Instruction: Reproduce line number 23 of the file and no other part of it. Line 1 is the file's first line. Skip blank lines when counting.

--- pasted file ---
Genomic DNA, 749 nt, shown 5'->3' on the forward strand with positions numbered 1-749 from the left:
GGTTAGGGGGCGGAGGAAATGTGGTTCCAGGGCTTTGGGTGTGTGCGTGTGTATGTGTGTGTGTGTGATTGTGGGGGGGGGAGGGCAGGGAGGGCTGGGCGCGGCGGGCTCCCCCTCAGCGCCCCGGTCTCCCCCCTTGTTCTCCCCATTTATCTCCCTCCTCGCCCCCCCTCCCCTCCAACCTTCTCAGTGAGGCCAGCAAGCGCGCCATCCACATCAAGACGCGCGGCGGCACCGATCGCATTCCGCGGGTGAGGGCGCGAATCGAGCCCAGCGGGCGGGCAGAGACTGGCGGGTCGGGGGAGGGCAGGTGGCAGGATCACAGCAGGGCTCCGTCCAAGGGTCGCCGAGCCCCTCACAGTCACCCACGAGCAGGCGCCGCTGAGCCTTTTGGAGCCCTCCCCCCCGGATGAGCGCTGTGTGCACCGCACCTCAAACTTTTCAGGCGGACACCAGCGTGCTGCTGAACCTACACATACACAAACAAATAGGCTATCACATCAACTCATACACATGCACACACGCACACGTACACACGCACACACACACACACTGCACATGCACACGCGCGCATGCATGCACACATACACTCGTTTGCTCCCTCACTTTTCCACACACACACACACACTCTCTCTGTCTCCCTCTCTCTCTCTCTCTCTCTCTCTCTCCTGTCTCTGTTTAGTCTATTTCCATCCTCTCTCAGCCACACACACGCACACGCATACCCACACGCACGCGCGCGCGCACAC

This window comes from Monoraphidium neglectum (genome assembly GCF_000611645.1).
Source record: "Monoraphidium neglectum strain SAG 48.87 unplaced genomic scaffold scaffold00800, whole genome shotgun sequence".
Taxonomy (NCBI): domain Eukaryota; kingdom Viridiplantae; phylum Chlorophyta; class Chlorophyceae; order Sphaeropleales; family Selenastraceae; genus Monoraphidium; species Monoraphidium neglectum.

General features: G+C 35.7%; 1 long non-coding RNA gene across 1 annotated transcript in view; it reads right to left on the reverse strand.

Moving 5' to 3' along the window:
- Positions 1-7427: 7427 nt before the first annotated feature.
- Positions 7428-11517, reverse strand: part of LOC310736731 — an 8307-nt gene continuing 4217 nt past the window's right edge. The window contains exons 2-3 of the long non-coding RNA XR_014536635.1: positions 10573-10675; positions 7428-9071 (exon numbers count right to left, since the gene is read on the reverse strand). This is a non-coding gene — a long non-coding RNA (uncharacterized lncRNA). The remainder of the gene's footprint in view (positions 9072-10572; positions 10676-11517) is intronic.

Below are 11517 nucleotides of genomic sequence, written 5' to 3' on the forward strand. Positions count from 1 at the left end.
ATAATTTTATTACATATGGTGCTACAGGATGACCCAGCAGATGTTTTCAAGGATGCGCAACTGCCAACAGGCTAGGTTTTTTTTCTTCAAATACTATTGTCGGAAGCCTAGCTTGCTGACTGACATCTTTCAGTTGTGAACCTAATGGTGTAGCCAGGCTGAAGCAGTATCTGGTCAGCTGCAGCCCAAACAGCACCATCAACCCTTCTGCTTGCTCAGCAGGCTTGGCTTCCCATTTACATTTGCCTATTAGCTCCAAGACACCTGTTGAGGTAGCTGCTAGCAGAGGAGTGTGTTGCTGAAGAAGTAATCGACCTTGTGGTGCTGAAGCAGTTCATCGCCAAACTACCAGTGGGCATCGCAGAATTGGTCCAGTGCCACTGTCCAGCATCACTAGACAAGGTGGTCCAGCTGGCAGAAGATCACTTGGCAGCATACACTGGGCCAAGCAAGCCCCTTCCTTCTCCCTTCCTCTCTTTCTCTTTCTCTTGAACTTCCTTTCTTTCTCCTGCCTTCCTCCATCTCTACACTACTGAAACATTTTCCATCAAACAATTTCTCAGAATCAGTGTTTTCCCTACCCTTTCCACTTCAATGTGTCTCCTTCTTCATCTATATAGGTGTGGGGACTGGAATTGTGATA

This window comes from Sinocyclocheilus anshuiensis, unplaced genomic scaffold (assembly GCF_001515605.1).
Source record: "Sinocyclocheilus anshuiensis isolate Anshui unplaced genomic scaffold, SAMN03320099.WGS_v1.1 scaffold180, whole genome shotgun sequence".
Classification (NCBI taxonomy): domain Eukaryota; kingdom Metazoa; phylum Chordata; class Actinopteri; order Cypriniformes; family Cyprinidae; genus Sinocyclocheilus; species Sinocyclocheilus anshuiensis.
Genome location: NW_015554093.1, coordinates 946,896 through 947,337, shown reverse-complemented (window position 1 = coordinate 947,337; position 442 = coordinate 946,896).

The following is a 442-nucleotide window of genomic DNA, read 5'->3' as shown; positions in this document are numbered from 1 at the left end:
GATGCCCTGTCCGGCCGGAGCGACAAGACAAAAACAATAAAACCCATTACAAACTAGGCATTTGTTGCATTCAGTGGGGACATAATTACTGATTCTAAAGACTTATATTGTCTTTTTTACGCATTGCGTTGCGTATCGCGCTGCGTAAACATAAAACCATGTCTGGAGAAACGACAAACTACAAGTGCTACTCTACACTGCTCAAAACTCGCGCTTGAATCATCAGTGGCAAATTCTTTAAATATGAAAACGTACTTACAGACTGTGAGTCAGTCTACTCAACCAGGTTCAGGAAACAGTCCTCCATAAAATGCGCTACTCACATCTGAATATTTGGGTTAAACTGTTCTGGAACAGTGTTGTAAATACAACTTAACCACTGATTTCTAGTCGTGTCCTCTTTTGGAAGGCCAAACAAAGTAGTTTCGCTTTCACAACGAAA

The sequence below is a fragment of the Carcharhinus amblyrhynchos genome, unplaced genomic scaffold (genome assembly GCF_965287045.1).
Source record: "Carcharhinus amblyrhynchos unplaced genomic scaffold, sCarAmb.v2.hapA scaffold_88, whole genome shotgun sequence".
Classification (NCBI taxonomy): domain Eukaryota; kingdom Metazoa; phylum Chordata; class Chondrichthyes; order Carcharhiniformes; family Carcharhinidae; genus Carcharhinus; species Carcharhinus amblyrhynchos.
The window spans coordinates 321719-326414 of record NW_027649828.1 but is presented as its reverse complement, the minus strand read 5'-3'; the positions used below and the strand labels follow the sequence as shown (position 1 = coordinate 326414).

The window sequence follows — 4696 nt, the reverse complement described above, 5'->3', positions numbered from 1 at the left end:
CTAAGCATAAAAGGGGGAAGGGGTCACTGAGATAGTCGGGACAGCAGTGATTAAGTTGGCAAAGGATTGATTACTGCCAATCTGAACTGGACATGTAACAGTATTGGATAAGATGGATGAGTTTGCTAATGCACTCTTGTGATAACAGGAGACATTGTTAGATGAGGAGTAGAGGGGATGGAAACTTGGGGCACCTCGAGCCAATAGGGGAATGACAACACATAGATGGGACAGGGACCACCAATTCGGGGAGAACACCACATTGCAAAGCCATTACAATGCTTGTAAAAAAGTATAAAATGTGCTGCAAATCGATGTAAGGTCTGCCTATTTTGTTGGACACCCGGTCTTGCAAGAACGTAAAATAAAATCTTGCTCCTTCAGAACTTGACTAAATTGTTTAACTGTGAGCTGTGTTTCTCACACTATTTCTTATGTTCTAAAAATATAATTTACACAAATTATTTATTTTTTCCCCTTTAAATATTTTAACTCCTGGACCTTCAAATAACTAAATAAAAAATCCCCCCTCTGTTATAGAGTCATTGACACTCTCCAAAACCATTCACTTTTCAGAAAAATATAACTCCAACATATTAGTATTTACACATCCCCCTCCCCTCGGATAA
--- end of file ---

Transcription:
CTAAGCATAAAAGGGGGAAGGGGTCACTGAGATAGTCGGGACAGCAGTGATTAAGTTGGCAAAGGATTGATTACTGCCAATCTGAACTGGACATGTAACAGTATTGGATAAGATGGATGAGTTTGCTAATGCACTCTTGTGATAACAGGAGACATTGTTAGATGAGGAGTAGAGGGGATGGAAACTTGGGGCACCTCGAGCCAATAGGGGAATGACAACACATAGATGGGACAGGGACCACCAATTCGGGGAGAACACCACATTGCAAAGCCATTACAATGCTTGTAAAAAAGTATAAAATGTGCTGCAAATCGATGTAAGGTCTGCCTATTTTGTTGGACACCCGGTCTTGCAAGAACGTAAAATAAAATCTTGCTCCTTCAGAACTTGACTAAATTGTTTAACTGTGAGCTGTGTTTCTCACACTATTTCTTATGTTCTAAAAATATAATTTACACAAATTATTTATTTTTTCCCCTTTAAATATTTTAACTCCTGGACCTTCAAATAACTAAATAAAAAATCCCCCCTCTGTTATAGAGTCATTGACACTCTCCAAAACCATTCACTTTTCAGAAAAATATAACTCCAACATATTAGTATTTACACATCCCCCTCCCCTCGGATAA